Friday, July 17, 2009

Works cited

I've finally come up with a title for this blog.

Citation, appropriation, and pastiche are the postmodern techniques par excellence, and yet for some reason this seems to go hand in hand with a willful resistance to documentation of any kind. Yesterday I read a review of a book that I respect; the reviewer excoriated the author for being "an appalling writer." The crime? Referring too frequently to her scholarly predecessors and interlocutors! Evidently that's just too boring to be allowed. Heaven forbid that a reader be made to take notice of a heterogeneous intellectual tradition. I've even heard someone complain about an editor noting textual variants in the endnotes. What?

I love citations. They help me do my work, follow up on interests, figure out the terrain. I hate it when books have endnotes but not a comprehensive bibliography. I despise an edition that has no note on the editorial principles. The more apparatus the better.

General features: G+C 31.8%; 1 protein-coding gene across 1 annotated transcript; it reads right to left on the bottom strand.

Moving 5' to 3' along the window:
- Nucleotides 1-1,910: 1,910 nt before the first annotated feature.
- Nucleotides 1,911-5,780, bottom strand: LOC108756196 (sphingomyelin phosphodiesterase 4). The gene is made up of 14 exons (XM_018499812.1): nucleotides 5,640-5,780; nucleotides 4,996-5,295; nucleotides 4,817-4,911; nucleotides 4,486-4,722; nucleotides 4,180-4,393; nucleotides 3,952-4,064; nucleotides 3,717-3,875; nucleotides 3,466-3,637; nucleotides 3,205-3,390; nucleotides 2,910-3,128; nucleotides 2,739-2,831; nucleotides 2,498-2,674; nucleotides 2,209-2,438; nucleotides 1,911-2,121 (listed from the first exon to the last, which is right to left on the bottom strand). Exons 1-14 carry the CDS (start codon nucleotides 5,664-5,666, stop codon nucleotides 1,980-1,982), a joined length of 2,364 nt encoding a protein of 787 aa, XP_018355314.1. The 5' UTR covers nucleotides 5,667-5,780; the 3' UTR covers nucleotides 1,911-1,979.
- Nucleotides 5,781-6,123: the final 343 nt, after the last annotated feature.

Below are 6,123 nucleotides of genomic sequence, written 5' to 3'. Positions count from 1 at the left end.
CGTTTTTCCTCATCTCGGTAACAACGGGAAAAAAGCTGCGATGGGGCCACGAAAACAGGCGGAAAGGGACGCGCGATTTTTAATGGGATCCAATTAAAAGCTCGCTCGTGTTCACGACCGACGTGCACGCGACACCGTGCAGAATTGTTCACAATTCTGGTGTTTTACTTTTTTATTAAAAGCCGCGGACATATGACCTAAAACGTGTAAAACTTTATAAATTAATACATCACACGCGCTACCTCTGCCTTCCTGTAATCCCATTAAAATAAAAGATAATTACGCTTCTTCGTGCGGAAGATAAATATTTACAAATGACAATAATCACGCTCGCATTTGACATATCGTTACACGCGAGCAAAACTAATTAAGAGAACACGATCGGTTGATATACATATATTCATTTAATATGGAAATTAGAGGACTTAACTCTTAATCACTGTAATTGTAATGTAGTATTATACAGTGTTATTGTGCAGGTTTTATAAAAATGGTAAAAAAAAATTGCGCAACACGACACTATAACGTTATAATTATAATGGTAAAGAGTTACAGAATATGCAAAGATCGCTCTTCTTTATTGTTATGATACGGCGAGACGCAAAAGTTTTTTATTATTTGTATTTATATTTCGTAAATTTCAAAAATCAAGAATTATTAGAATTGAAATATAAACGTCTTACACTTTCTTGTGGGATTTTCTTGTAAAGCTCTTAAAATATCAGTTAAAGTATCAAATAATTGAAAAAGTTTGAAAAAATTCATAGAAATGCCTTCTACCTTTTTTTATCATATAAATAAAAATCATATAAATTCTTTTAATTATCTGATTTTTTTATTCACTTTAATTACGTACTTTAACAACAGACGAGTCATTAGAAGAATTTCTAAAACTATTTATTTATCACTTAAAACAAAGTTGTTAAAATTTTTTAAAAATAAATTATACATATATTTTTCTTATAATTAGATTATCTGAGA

So here's to works cited in the age of appropriation.

5 comments:

zunguzungu said...

That seems symptomatic to me; the ethos of bad postmodernism is the conceit that in ironizing/pastiching/appropriating our predecessors, we surpass and transcend them. When we laugh at them to distinguish ourselves from them, appropriation is an aggressive act of differentiation, and to such a mind, the idea of a continuing linkage is at best perverse and at worse a basic threat to the project. But that's why bad postmodernism has a hatred and contempt for history; good postmodernism recognizes -- through the very process of citational care to the texture of social time -- the processs by which history constitutes us as us and how we do so through history.

Which is to say, nice name.

Natalia said...

Thanks, Aaron.

Neil Verma said...

Dang, wish I thought of it first.

Maria Cecire said...

nice! also, children, CITE your sources.

Natalia said...

Thanks, Neil and Maria!